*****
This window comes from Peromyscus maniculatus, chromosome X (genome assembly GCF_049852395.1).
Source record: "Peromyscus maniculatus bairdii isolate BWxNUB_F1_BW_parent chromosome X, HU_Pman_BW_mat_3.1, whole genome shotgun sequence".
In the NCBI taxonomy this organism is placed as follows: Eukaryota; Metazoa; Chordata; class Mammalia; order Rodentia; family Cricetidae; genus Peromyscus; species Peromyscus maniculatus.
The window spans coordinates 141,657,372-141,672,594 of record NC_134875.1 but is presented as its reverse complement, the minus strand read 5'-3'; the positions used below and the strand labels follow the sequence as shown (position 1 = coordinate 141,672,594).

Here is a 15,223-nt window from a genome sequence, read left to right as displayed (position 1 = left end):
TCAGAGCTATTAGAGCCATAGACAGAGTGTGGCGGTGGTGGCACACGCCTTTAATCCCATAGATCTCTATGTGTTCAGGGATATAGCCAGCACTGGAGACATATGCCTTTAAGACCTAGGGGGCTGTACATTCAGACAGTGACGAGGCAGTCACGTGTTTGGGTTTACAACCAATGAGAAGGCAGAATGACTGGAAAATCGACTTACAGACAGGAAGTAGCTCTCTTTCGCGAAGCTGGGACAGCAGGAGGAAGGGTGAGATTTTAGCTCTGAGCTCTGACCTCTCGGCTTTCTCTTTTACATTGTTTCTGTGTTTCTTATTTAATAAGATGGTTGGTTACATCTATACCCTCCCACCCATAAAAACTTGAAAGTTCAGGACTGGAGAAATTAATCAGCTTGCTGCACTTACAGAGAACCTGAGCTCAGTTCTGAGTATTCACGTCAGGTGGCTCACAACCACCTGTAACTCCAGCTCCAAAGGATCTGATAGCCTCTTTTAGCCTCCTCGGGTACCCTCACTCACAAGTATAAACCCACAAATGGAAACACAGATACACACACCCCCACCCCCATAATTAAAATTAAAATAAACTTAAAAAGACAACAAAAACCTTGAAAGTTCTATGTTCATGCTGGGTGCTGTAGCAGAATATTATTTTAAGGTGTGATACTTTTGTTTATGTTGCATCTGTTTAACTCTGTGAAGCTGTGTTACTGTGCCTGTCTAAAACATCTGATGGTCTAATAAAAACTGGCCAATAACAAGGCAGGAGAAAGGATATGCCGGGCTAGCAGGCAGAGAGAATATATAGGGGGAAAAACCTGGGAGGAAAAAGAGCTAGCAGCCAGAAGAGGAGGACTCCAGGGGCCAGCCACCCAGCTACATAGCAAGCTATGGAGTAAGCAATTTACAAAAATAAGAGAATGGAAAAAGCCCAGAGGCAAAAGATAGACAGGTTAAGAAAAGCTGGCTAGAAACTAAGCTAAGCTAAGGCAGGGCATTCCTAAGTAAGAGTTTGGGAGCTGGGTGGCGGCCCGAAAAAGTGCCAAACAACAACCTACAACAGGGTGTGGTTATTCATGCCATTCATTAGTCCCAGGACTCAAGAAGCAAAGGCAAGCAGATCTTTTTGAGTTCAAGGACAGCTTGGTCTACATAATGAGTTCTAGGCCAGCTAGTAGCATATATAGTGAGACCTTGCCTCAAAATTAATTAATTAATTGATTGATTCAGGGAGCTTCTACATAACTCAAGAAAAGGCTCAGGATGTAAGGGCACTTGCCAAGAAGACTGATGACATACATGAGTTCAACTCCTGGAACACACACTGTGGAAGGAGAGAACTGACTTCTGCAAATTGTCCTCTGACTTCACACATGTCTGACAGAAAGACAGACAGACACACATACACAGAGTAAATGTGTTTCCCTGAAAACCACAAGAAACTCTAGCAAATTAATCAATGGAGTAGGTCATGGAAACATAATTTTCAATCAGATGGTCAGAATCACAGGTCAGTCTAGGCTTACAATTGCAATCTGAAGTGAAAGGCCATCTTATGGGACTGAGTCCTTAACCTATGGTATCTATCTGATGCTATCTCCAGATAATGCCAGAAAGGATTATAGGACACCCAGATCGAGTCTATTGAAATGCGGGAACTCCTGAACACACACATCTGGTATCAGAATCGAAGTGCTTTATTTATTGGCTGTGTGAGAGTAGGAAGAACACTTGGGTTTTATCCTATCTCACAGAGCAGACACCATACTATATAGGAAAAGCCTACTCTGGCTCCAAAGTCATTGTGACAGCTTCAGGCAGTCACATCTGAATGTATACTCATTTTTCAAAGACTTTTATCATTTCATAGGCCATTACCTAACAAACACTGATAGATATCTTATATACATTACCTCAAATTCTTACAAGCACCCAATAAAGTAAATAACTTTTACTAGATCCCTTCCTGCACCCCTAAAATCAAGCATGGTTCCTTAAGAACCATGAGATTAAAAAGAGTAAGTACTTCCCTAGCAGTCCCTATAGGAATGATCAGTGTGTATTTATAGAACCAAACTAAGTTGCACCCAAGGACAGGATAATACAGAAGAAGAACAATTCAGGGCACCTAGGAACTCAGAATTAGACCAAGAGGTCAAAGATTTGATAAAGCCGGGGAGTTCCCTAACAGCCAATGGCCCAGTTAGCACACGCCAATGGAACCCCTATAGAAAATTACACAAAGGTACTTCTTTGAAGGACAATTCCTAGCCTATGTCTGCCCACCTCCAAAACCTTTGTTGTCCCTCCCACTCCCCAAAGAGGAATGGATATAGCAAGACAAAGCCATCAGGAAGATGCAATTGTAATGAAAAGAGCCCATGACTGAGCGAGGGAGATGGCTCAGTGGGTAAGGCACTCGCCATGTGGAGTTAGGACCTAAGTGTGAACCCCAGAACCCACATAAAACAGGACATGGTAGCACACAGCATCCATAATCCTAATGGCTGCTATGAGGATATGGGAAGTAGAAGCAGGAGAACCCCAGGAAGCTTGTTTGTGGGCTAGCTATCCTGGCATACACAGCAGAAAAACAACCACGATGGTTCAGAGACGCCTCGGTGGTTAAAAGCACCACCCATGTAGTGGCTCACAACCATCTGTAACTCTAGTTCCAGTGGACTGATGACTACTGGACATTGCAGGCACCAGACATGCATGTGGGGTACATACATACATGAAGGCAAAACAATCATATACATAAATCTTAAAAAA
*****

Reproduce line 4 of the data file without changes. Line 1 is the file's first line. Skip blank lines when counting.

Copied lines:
The window spans coordinates 141,657,372-141,672,594 of record NC_134875.1 but is presented as its reverse complement, the minus strand read 5'-3'; the positions used below and the strand labels follow the sequence as shown (position 1 = coordinate 141,672,594).